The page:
4) You specifically chose flying daredevils using bluff. Why? The Daredevil would most likely use acrobatics, the ghost use stealth etc. The argument being made is not about flying bluff'ers, but wether or not conditions can prevent the use of certain skills when trick attacking.

Some really good points have already been made in this thread.

a) If operatives can use their specialization skill all the time, no conditions. Then why explicitly add several skills to trick attack, rather than write "make a trick attack check with your specialization skill"? And the "it's for fluff" argument doesn't hold up. No where in the rules are there any other explicit rules that do not have some sort of mechanical effect. That's why they are rules, and not just fluff descriptions.

b) If all operatives can use their specialization skill all the time, no conditions. Then why oh why would you ever play a Hacker, which is the only one who does have conditions, and thus can be shut down by circumstance?

As humans we expect the world to behave in a certain way. That way we can learn how things behave, and develop reason, which can help us make choices and take actions based on how we expect the world to behave. The same goes for roleplaying games. We expect the world to behave in a certain way, and with reason. This reason is modelled after our own experiences in real life, when applied to imaginary game worlds. If the imaginary game world breaks what we expect from reason, it should be called out and explained. We do this with magic. We accept that magic exists in the game world. There are rules and explanations for it, which in term help us deal with magic based on reason.
The same applies to skills. If the trick attack is an ability that works regardless of the choice of skill used, it lacks an explanation as to how that works. Otherwise it breaks the 'reason' of the game.
The rules for stealth are based on real world reason about needing to make something disappear and how perception works. If trick attack breaks that reason, it needs to explain why, for us to suspend disbelief.
If the trick attack entry had said that operatives have special light bending supernatural powers (ie. magic) that allowed them to stealth while engaged in close combat, then I would totally buy it. It gives reason. But since the cloaking field does just that, how are we then to explain how all other operatives without claoking field manage to do it?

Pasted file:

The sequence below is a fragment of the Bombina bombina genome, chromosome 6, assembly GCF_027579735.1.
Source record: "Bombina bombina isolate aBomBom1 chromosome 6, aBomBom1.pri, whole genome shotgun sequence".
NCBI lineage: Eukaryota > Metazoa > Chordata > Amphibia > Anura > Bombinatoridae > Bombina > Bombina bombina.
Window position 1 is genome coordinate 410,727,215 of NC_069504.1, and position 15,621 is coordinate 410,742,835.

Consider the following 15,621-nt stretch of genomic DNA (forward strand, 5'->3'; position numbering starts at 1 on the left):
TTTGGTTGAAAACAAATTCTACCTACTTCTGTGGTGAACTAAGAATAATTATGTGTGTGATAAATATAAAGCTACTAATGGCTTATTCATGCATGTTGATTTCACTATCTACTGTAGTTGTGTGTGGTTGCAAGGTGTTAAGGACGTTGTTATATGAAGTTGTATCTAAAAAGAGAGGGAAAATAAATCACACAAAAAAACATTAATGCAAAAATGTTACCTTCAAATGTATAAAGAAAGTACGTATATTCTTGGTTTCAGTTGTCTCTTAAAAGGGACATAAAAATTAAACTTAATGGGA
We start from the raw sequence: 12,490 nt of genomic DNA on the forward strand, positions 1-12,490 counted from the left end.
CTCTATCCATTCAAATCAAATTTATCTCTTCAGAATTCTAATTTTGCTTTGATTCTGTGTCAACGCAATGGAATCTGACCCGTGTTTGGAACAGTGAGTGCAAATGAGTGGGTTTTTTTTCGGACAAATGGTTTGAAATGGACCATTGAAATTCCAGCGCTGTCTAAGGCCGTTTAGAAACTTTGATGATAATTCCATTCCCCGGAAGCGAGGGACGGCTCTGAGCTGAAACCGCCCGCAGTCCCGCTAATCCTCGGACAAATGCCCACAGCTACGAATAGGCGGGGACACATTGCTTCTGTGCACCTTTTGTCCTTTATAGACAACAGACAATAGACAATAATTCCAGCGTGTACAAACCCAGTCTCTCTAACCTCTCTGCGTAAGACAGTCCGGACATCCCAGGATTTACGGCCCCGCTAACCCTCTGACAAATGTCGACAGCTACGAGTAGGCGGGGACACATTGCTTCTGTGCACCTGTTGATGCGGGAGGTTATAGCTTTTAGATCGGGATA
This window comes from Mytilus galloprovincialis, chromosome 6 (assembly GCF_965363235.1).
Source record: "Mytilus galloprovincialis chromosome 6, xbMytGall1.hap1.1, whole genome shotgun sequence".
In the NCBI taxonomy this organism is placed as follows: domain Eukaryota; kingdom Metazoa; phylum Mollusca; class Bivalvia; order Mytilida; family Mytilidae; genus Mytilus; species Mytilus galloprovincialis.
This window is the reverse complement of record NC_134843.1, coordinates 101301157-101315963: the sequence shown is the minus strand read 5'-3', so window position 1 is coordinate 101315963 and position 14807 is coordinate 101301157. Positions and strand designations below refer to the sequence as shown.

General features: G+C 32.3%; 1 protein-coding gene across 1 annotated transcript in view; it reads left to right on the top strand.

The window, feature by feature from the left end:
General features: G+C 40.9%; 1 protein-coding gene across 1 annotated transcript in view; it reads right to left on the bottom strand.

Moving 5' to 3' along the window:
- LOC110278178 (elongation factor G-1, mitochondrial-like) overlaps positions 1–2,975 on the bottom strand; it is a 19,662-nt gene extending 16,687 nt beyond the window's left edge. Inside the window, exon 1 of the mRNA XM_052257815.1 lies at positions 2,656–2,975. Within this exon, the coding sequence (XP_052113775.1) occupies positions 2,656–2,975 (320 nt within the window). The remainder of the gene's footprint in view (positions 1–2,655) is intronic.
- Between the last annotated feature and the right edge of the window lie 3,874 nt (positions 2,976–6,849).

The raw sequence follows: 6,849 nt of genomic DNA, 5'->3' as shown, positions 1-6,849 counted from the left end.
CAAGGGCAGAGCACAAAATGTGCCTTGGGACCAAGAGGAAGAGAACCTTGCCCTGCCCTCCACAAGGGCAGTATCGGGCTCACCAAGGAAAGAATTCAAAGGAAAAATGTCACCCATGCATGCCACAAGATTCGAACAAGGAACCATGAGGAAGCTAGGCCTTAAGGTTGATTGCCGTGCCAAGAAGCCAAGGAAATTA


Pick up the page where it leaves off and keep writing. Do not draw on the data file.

It breaks reason. And if one thing is allowed to break reason, then it's a steep rabbit hole of why shouldn't every class/race and goblin's grandma be allowed to break reason? There's a precedent for it with trick attack, so unless the rules state something definitively, go right ahead and break reason all you want, and we can throw the rules out the window. Everyone will start looking for all the loop holes, and argue that it can be done. GM discretion be damned, cause trick attack is the rules precedent for breaking reason.


I used the level 11 Daredevil example specifically because at that level they get:

Terrain Attack (Ex): At 11th level, when you and a foe are both
balancing, climbing, flying, or swimming, you automatically
succeed at any Bluff check required to make a trick attack
against that foe

Which means (if I understand it correctly), they automatically succeed in their Trick Attack (+bonus dmg) because they automatically succeed at the bluff check required to trigger it.

(Assuming they can hit each other's armor class)

So as long as both are flying each can use automatic trick attack on each other each round (assuming they then hit armor class)?

Also does it mean if Daredevil 1, at level 11 has 2 points in Bluff, and Daredevil 2 has 11, they both do equally well since the skill check itself is irrelevant due to automatic success?


That makes so much sense, and actually kinda proves my point.
Terrain attack sets up a certain situational conditions that must be met for a certain type of skill check (bluff) to auto succeed for trick attack.
If situational conditions did not limit the skill check for trick attack, then why give an ability that suddenly allows for it to auto succeed in certain conditions? It's kinda the same thing with cloaking field. Why grant a hide in plain sight ability to something that wouldn't need it?
It breaks the 'reason' of the game. If conditions don't apply, why grant abilities that expand on those conditions?
Why wouldn't Terrain Attack simply be; "You auto succeed with Trick Attack"?